Searching over 5,500,000 cases.


searching
Buy This Entire Record For $7.95

Download the entire decision to receive the complete text, official citation,
docket number, dissents and concurrences, and footnotes for this case.

Learn more about what you receive with purchase of this case.

Burger v. County of Macon

United States Court of Appeals, Seventh Circuit

November 7, 2019

Amanda Maxwell Burger, Plaintiff-Appellant,
v.
County of Macon and Albert Jay Scott, Defendants-Appellees.

          Argued September 6, 2019

          Appeal from the United States District Court for the Central District of Illinois. No. 18-cv-3119 - Colin S. Bruce, Judge.

          Before Easterbrook, Kanne, and Brennan, Circuit Judges.

          KANNE, CIRCUIT JUDGE.

         Under Monell v. New York City Department of Social Services, 436 U.S. 658 (1978), local governments may be liable for violating individuals' rights guaranteed by federal law. But local governments are responsible only for "their own illegal acts"; they are not responsible for others' acts falling outside an official local-government policy. Pembaur v. City of Cincinnati, 475 U.S. 469, 479 (1986).

         After Amanda Burger was fired from her job at the State's Attorney's Office in Macon County, Illinois, she sued the county for allegedly firing her in violation of her federal constitutional rights. The district court dismissed the case, concluding that Burger failed to state a federal claim against the county.

         Because the alleged illegal conduct was directed by an officer of the State of Illinois, and not Macon County, we affirm.

         I. Background

         Amanda Burger worked in the State's Attorney's Office for Macon County. She was employed by the State's Attorney's Office for about six years, starting in 2010. During that time, Albert Scott was the elected State's Attorney for Macon County and his deputy was Assistant State's Attorney Nichole Kroncke. Burger alleges that Kroncke had authority to hire and fire employees, including Burger.

         After Burger had been working at the Office for about five years, she married. Her husband had been convicted of a felony drug offense in Wyoming in 2009 and had served out his sentence by the time of the marriage in 2015.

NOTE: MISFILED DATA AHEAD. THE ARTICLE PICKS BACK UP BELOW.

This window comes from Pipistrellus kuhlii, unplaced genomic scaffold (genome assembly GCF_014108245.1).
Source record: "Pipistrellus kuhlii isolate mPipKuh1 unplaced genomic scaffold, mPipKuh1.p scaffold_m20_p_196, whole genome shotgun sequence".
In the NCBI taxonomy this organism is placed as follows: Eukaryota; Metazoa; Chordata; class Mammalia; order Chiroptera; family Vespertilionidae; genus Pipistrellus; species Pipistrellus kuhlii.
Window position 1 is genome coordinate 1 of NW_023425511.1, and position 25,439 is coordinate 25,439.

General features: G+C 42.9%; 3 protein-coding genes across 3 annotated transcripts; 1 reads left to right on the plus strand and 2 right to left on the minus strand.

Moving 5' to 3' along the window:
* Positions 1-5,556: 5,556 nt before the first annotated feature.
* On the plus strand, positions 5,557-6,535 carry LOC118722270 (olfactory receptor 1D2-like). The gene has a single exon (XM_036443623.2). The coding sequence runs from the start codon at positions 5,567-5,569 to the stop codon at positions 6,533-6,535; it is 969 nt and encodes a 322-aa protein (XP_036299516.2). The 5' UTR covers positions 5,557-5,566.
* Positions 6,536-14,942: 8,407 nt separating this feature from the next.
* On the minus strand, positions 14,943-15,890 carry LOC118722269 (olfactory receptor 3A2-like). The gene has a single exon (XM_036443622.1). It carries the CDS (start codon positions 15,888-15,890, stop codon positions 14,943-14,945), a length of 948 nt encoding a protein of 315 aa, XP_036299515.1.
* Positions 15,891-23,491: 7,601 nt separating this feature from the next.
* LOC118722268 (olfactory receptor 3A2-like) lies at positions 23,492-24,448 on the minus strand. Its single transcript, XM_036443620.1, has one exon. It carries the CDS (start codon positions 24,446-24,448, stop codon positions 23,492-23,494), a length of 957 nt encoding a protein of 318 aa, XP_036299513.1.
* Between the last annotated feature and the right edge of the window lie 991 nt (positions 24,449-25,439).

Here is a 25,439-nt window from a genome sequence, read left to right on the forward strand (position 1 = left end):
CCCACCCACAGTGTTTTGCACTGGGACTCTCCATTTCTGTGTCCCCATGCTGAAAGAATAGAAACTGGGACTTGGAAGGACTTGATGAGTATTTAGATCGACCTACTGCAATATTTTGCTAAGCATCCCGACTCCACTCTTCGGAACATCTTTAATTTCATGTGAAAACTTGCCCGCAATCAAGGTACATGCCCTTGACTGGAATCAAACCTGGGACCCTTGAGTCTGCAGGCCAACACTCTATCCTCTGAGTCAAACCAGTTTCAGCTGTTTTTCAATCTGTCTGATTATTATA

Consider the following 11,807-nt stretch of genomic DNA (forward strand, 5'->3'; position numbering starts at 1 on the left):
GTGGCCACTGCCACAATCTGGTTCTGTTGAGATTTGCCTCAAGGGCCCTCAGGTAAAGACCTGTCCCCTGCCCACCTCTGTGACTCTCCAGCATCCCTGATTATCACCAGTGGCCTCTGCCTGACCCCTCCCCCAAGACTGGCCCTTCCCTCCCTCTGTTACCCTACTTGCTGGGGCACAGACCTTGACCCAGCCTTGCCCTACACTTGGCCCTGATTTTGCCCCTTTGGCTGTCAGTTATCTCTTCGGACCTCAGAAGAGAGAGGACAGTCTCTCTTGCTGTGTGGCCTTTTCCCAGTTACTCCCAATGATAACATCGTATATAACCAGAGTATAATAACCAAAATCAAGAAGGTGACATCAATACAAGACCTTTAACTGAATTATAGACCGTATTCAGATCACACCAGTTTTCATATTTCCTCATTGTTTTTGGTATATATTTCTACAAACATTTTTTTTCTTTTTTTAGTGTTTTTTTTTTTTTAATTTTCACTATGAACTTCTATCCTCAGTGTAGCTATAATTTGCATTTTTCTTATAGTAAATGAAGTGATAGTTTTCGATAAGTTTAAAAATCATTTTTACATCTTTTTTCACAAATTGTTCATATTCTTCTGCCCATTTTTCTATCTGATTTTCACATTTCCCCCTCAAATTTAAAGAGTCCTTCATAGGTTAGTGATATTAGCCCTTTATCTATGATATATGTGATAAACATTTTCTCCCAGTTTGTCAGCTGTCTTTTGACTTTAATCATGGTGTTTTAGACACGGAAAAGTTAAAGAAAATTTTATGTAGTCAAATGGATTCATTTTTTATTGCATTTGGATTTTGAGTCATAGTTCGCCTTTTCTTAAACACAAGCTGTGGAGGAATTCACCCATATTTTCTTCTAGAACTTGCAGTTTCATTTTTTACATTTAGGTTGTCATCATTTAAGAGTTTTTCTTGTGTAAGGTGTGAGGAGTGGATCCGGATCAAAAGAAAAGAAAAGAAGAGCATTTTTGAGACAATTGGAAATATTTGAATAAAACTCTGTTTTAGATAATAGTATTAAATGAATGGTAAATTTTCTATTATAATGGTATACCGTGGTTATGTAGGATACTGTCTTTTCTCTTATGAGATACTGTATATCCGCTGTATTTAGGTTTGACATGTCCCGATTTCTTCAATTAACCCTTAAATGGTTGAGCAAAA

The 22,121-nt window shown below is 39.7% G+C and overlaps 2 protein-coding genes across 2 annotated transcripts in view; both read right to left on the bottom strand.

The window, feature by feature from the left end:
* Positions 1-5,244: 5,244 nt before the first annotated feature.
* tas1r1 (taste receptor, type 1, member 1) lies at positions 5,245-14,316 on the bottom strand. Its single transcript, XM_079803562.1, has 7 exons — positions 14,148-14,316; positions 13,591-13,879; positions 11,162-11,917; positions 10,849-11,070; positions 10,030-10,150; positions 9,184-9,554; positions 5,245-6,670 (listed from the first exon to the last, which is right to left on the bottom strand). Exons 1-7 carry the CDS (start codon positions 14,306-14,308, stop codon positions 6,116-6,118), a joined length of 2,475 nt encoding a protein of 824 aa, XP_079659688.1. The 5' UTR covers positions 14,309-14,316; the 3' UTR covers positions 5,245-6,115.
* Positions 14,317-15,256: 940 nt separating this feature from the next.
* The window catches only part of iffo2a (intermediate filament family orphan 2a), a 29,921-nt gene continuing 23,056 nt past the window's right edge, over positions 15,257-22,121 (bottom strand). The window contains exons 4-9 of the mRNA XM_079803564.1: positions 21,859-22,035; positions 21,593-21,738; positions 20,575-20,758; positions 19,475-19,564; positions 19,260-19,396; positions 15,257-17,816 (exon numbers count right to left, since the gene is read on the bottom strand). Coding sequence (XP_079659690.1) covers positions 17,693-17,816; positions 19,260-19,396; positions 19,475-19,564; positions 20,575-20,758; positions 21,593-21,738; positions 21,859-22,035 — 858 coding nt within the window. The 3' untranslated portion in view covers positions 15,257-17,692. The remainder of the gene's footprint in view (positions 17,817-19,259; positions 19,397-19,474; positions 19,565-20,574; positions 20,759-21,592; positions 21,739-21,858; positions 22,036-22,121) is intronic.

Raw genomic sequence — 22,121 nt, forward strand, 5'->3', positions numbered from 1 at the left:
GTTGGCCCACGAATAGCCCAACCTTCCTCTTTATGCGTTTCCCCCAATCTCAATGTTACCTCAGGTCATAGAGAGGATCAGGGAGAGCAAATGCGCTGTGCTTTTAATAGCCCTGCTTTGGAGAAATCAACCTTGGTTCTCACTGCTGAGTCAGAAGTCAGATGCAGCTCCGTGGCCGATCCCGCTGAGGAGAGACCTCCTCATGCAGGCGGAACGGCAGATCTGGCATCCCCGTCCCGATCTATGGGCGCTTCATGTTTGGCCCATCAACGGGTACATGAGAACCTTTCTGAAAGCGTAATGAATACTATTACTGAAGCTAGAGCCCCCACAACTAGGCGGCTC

The same year she married, Burger told Scott that she believed Kroncke had violated state and federal laws, along with employee-handbook provisions, by disclosing confidential information and by discriminating against and harassing employees. Soon after Burger made this report to Scott, Scott relayed it to Kroncke, and Kroncke started treating Burger poorly: excluding Burger from meetings and other communications, bypassing Burger in the chain of command, and calling Burger demeaning names.

         Beginning in February 2016, Burger complained of this treatment to Macon County human-resource personnel. A few months later, on May 19, 2016, Burger was called into a meeting with Scott and Kroncke. At the meeting, Burger was told that her employment with the State's Attorney's Office was being terminated immediately because of her association with her husband, who had been convicted of a crime. Burger was officially discharged the next day.

         About two years later, Burger filed a four-count complaint in federal district court. She based three counts on Illinois state law, asserting two counts against Macon County and one count against Scott. The remaining count rested on federal law, 42 U.S.C. § 1983, and alleged that Burger's firing violated her federal constitutional rights. Burger asserted this count against Macon County only.

         The county and Scott moved to dismiss Burger's complaint under Federal Rules of Civil Procedure 12(b)(1) and (6). They argued that Burger failed to state a federal claim and that the remaining counts were time-barred or outside the court's jurisdiction. The district court granted the motion, dismissing the federal count and dismissing without ...


Buy This Entire Record For $7.95

Download the entire decision to receive the complete text, official citation,
docket number, dissents and concurrences, and footnotes for this case.

Learn more about what you receive with purchase of this case.